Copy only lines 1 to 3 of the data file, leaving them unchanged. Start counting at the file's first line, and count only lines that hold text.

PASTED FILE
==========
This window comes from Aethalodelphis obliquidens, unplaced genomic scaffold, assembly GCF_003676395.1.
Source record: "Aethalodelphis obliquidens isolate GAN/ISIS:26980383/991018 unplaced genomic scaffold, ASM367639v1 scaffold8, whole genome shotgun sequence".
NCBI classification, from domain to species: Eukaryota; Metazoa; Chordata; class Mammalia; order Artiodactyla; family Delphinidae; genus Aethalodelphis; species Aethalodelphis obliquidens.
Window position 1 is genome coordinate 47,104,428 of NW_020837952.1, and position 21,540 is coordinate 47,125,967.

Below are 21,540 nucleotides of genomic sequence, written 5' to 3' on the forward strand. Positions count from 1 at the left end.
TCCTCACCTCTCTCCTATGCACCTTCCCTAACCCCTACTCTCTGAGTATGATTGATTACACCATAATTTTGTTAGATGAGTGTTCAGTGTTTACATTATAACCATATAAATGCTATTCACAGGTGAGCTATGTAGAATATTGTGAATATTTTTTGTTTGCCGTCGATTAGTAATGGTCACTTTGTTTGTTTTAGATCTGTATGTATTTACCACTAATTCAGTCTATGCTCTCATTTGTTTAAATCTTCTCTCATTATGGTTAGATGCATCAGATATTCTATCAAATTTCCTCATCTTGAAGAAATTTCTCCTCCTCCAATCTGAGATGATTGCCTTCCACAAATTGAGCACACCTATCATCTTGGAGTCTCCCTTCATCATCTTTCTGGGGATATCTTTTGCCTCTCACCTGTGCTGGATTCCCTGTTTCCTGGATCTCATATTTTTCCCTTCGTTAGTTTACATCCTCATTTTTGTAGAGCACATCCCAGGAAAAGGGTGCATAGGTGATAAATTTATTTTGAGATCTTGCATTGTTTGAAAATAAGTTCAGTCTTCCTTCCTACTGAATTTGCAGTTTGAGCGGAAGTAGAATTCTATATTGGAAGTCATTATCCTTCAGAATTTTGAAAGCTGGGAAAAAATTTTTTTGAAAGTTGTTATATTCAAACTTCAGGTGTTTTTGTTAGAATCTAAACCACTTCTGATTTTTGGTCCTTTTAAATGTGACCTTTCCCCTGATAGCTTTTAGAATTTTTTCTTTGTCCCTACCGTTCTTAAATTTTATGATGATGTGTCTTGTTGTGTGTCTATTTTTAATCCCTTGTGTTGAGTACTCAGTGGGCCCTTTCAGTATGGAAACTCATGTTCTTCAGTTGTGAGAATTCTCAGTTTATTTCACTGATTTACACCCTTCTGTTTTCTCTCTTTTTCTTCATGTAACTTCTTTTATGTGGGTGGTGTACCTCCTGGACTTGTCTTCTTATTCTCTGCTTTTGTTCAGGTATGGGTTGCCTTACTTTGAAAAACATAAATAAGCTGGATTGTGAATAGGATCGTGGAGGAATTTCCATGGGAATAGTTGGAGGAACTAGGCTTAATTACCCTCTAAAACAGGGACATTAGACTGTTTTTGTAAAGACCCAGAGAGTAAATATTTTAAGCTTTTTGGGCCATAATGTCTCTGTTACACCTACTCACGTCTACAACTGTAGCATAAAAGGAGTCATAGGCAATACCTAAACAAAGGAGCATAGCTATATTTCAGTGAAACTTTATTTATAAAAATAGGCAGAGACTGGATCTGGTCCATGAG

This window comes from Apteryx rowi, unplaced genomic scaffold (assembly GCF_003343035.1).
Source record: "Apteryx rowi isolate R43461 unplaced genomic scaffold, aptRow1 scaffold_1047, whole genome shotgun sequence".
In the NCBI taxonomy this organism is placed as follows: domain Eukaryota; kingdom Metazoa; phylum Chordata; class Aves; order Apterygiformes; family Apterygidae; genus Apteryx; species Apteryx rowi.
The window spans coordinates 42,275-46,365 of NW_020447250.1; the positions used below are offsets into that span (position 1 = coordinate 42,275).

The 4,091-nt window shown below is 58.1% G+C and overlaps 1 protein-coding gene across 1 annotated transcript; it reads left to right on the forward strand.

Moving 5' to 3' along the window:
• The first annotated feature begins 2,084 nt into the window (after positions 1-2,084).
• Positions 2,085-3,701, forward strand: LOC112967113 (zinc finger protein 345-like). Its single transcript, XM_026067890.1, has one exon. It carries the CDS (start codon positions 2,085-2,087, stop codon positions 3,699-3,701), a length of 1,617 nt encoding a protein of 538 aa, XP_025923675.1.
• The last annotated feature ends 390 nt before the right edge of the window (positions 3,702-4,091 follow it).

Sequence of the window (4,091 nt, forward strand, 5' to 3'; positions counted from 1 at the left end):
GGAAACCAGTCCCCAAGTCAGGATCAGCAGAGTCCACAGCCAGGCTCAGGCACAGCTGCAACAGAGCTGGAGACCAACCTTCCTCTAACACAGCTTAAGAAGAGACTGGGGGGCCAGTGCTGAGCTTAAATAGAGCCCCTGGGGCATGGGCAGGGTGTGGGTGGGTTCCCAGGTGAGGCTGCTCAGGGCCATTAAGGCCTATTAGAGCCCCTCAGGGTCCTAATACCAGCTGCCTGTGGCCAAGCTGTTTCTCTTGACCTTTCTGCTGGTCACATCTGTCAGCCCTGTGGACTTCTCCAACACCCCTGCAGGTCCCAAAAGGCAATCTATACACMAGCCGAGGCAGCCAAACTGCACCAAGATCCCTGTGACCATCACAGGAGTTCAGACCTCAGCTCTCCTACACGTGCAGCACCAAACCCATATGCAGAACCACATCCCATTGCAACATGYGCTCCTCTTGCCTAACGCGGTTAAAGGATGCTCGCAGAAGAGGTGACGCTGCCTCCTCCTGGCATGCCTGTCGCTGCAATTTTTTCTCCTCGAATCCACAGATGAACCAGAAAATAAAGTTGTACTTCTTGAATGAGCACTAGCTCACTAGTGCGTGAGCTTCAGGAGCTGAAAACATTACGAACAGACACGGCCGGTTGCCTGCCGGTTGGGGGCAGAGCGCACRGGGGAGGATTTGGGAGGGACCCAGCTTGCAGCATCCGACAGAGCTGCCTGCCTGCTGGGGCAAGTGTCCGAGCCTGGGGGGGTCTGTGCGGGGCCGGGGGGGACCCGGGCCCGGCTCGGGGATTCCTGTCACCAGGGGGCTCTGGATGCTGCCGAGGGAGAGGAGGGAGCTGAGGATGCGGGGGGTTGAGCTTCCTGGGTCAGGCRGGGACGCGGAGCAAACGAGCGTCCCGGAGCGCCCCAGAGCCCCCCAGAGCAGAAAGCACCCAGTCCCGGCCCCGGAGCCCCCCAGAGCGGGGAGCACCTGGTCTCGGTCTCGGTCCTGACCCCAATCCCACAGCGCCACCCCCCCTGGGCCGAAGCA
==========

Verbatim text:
This window comes from Aethalodelphis obliquidens, unplaced genomic scaffold, assembly GCF_003676395.1.
Source record: "Aethalodelphis obliquidens isolate GAN/ISIS:26980383/991018 unplaced genomic scaffold, ASM367639v1 scaffold8, whole genome shotgun sequence".
NCBI classification, from domain to species: Eukaryota; Metazoa; Chordata; class Mammalia; order Artiodactyla; family Delphinidae; genus Aethalodelphis; species Aethalodelphis obliquidens.